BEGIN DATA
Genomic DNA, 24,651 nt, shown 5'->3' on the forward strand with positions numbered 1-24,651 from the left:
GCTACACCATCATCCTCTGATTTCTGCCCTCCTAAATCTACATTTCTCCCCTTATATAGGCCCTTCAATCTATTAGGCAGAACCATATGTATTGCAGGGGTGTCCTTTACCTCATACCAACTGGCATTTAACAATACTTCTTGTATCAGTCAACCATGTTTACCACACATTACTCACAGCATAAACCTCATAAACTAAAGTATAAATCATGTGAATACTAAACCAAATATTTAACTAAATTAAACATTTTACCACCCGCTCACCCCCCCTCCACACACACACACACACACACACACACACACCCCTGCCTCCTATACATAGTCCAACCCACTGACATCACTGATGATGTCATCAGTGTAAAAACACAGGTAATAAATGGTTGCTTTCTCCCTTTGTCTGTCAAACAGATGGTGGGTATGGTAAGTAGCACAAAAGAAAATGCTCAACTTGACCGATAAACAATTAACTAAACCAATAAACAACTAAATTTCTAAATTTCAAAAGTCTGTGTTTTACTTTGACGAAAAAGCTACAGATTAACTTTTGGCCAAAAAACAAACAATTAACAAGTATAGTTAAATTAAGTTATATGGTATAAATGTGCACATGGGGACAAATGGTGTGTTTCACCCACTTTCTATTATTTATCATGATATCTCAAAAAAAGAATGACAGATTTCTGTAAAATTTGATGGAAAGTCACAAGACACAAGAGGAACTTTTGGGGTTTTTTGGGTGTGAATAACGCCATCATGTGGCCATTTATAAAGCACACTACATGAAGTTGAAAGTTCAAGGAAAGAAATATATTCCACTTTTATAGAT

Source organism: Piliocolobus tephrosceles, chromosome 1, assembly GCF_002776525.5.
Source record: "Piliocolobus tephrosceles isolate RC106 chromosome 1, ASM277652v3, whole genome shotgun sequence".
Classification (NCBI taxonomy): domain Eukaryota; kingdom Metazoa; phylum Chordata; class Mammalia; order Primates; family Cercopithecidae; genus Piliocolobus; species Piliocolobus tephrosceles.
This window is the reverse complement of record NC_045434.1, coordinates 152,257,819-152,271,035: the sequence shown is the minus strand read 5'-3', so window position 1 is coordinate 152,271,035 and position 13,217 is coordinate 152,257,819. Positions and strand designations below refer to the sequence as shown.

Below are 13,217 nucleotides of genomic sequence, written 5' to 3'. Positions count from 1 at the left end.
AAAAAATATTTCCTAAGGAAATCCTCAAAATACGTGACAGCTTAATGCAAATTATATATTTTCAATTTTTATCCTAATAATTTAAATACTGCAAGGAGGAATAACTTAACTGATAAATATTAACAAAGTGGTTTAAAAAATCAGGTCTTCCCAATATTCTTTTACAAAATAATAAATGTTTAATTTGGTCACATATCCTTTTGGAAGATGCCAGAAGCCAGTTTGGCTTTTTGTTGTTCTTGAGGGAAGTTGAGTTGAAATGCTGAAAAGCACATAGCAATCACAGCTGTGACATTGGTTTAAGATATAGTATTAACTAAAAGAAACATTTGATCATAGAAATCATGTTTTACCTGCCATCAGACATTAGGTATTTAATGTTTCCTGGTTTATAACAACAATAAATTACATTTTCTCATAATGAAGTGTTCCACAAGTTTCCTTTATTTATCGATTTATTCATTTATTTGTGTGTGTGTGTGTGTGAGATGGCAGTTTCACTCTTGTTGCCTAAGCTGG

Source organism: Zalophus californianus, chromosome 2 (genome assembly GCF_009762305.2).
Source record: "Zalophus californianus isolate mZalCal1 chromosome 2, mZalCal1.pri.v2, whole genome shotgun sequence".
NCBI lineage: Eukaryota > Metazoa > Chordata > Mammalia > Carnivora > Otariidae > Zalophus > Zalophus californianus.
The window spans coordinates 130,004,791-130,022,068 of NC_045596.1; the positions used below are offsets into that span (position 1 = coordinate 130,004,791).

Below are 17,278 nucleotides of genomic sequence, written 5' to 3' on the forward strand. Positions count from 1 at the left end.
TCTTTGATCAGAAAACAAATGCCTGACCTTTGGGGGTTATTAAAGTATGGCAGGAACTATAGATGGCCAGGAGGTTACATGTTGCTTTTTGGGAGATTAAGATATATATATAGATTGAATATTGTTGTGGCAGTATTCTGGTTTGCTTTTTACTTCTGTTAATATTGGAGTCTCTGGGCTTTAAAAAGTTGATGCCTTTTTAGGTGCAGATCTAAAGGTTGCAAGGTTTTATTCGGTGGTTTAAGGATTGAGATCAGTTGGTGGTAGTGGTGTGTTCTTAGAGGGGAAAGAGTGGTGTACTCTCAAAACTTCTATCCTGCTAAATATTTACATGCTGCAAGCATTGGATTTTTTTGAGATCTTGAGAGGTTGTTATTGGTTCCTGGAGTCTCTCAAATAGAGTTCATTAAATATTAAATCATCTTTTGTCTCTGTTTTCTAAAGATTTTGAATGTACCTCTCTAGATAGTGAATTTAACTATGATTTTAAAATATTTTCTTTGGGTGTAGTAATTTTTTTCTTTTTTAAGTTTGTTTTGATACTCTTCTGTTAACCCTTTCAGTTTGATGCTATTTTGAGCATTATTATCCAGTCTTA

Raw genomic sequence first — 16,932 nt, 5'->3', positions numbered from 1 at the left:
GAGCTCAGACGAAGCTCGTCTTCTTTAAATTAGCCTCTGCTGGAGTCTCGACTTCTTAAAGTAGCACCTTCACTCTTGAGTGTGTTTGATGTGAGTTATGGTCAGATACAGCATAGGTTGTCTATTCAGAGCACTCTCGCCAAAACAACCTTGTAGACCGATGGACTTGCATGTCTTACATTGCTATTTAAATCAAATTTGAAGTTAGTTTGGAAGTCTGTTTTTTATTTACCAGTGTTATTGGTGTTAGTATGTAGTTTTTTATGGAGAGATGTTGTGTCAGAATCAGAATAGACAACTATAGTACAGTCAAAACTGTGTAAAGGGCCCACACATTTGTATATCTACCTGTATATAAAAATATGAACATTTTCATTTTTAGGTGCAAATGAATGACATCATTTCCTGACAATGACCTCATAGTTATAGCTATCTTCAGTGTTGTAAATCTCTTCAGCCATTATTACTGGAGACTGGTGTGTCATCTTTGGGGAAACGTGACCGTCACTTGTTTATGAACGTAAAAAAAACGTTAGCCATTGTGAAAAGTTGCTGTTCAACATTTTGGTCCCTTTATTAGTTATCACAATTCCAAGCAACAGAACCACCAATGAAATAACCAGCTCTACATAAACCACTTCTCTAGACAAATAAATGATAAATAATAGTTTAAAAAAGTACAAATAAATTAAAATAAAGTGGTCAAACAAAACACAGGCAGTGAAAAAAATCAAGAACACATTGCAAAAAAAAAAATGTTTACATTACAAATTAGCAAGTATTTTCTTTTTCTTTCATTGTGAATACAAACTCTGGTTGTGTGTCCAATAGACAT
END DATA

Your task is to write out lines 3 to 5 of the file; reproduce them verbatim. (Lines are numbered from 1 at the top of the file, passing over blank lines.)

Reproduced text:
Source organism: Piliocolobus tephrosceles, chromosome 1, assembly GCF_002776525.5.
Source record: "Piliocolobus tephrosceles isolate RC106 chromosome 1, ASM277652v3, whole genome shotgun sequence".
Classification (NCBI taxonomy): domain Eukaryota; kingdom Metazoa; phylum Chordata; class Mammalia; order Primates; family Cercopithecidae; genus Piliocolobus; species Piliocolobus tephrosceles.